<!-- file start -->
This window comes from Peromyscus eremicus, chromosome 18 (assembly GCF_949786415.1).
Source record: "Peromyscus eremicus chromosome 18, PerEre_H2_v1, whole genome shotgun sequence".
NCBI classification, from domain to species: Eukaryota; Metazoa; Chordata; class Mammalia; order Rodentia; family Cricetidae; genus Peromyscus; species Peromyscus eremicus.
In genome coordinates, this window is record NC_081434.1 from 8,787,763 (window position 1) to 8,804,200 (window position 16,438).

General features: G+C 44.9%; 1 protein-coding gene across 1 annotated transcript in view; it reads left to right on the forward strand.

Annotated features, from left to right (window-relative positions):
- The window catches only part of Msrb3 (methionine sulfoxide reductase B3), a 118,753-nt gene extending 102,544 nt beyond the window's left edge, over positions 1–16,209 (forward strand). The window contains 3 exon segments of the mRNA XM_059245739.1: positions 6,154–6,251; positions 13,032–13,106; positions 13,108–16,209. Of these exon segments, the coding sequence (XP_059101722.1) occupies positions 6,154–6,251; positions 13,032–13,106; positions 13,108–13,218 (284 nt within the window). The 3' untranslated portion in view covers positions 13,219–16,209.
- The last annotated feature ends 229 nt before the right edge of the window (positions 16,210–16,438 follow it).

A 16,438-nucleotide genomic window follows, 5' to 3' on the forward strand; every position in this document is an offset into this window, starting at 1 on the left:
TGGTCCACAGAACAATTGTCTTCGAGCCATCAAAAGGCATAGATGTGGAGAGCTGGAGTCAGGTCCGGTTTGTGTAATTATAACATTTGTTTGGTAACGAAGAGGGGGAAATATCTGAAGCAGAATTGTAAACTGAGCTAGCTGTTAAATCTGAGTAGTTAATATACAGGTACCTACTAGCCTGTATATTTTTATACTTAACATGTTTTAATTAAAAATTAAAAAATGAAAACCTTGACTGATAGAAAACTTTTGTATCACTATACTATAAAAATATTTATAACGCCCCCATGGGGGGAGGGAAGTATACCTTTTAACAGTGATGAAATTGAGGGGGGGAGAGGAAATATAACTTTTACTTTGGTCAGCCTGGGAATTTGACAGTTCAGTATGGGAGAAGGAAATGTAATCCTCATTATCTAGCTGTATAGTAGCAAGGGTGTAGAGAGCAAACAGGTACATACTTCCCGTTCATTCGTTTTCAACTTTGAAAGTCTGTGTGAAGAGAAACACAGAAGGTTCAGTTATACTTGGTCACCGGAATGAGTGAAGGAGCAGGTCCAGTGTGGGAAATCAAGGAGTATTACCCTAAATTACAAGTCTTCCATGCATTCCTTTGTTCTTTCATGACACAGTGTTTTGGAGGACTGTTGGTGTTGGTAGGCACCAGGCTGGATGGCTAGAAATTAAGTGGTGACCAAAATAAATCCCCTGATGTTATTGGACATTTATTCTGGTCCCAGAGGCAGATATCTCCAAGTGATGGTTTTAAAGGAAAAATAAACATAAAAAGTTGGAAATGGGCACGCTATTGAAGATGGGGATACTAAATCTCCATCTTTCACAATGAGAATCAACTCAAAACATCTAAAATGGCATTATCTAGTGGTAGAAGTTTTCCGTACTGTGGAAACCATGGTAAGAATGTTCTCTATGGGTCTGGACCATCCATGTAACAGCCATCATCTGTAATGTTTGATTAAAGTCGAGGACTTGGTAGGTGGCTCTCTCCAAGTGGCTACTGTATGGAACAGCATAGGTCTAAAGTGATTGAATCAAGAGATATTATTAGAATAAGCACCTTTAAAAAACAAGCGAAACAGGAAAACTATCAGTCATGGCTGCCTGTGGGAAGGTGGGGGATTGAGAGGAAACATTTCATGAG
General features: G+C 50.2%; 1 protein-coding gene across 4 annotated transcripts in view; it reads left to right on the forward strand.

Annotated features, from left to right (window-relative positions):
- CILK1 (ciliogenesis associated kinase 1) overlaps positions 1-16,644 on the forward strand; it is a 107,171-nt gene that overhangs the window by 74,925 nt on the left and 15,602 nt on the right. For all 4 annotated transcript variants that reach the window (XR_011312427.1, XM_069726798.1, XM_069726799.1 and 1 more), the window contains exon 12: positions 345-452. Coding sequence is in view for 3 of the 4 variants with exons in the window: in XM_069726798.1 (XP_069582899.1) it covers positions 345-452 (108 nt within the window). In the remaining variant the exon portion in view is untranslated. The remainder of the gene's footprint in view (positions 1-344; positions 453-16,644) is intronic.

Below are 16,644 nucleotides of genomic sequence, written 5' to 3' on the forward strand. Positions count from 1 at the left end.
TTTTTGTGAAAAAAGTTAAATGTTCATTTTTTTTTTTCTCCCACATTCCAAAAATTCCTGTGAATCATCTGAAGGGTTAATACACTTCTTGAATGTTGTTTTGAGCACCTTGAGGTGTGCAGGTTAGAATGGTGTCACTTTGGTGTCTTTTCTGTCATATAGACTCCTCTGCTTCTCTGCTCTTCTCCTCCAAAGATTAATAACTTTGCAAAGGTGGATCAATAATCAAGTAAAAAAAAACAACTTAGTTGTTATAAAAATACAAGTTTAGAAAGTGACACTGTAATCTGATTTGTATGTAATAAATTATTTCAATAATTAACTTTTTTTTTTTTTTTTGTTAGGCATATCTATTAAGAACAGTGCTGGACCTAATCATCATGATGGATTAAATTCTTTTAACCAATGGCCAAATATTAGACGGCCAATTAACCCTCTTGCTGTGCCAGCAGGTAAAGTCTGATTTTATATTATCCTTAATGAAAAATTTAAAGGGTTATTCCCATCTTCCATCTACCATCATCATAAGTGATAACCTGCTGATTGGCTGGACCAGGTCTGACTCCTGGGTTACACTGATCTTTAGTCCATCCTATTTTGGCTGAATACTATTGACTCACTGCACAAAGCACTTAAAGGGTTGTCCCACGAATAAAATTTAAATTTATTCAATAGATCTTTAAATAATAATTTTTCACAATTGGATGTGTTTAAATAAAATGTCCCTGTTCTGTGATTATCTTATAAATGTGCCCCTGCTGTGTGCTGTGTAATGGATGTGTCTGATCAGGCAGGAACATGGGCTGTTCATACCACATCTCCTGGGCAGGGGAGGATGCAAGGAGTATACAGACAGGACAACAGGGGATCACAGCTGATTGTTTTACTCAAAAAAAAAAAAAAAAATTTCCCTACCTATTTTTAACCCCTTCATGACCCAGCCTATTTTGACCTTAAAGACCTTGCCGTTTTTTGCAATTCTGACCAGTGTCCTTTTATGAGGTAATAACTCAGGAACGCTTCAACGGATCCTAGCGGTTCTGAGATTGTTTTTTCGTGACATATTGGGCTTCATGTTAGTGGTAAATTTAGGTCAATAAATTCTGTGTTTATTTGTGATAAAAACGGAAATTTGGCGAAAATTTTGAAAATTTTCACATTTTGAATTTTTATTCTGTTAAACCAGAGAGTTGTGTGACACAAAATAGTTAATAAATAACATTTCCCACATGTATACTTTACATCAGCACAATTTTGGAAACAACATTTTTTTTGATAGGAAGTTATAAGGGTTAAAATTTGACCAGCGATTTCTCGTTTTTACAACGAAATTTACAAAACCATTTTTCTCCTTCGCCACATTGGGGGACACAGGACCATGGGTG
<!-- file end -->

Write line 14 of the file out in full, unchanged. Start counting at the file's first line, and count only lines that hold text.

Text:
Below are 16,644 nucleotides of genomic sequence, written 5' to 3' on the forward strand. Positions count from 1 at the left end.